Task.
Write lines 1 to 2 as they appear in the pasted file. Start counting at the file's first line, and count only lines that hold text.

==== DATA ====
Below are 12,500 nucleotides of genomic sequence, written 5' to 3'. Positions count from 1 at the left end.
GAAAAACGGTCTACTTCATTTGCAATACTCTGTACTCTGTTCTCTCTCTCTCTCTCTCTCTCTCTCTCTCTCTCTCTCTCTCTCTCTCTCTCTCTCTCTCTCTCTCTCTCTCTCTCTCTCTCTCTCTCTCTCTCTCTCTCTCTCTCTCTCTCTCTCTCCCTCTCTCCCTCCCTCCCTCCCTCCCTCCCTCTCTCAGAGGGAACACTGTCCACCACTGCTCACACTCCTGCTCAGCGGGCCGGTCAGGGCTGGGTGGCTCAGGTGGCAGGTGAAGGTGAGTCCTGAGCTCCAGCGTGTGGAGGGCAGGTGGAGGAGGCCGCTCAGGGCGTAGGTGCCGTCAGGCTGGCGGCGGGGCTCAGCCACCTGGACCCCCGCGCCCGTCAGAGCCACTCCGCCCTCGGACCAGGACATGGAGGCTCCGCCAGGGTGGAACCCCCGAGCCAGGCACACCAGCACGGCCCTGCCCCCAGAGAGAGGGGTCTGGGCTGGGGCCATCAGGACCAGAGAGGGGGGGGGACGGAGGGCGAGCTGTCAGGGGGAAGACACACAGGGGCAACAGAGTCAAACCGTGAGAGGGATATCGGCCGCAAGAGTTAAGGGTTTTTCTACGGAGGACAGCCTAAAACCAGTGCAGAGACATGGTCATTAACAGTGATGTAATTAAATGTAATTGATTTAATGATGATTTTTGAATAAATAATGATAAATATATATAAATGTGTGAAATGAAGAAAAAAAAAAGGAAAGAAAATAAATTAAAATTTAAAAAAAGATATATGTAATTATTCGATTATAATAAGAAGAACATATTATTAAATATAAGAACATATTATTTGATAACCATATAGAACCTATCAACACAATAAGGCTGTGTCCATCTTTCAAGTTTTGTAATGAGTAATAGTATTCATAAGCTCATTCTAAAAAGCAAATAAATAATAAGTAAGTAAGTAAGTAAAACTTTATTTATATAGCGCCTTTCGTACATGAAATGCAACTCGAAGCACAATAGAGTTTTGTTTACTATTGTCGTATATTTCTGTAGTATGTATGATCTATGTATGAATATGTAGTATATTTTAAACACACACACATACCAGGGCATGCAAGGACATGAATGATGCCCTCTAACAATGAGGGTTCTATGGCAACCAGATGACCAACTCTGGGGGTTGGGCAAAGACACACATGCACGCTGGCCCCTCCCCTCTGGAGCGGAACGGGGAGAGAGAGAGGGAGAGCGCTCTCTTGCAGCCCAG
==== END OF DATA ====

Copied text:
Below are 12,500 nucleotides of genomic sequence, written 5' to 3'. Positions count from 1 at the left end.
GAAAAACGGTCTACTTCATTTGCAATACTCTGTACTCTGTTCTCTCTCTCTCTCTCTCTCTCTCTCTCTCTCTCTCTCTCTCTCTCTCTCTCTCTCTCTCTCTCTCTCTCTCTCTCTCTCTCTCTCTCTCTCTCTCTCTCTCTCTCTCTCTCTCTCTCCCTCTCTCCCTCCCTCCCTCCCTCCCTCCCTCTCTCAGAGGGAACACTGTCCACCACTGCTCACACTCCTGCTCAGCGGGCCGGTCAGGGCTGGGTGGCTCAGGTGGCAGGTGAAGGTGAGTCCTGAGCTCCAGCGTGTGGAGGGCAGGTGGAGGAGGCCGCTCAGGGCGTAGGTGCCGTCAGGCTGGCGGCGGGGCTCAGCCACCTGGACCCCCGCGCCCGTCAGAGCCACTCCGCCCTCGGACCAGGACATGGAGGCTCCGCCAGGGTGGAACCCCCGAGCCAGGCACACCAGCACGGCCCTGCCCCCAGAGAGAGGGGTCTGGGCTGGGGCCATCAGGACCAGAGAGGGGGGGGGACGGAGGGCGAGCTGTCAGGGGGAAGACACACAGGGGCAACAGAGTCAAACCGTGAGAGGGATATCGGCCGCAAGAGTTAAGGGTTTTTCTACGGAGGACAGCCTAAAACCAGTGCAGAGACATGGTCATTAACAGTGATGTAATTAAATGTAATTGATTTAATGATGATTTTTGAATAAATAATGATAAATATATATAAATGTGTGAAATGAAGAAAAAAAAAAGGAAAGAAAATAAATTAAAATTTAAAAAAAGATATATGTAATTATTCGATTATAATAAGAAGAACATATTATTAAATATAAGAACATATTATTTGATAACCATATAGAACCTATCAACACAATAAGGCTGTGTCCATCTTTCAAGTTTTGTAATGAGTAATAGTATTCATAAGCTCATTCTAAAAAGCAAATAAATAATAAGTAAGTAAGTAAGTAAAACTTTATTTATATAGCGCCTTTCGTACATGAAATGCAACTCGAAGCACAATAGAGTTTTGTTTACTATTGTCGTATATTTCTGTAGTATGTATGATCTATGTATGAATATGTAGTATATTTTAAACACACACACATACCAGGGCATGCAAGGACATGAATGATGCCCTCTAACAATGAGGGTTCTATGGCAACCAGATGACCAACTCTGGGGGTTGGGCAAAGACACACATGCACGCTGGCCCCTCCCCTCTGGAGCGGAACGGGGAGAGAGAGAGGGAGAGCGCTCTCTTGCAGCCCAG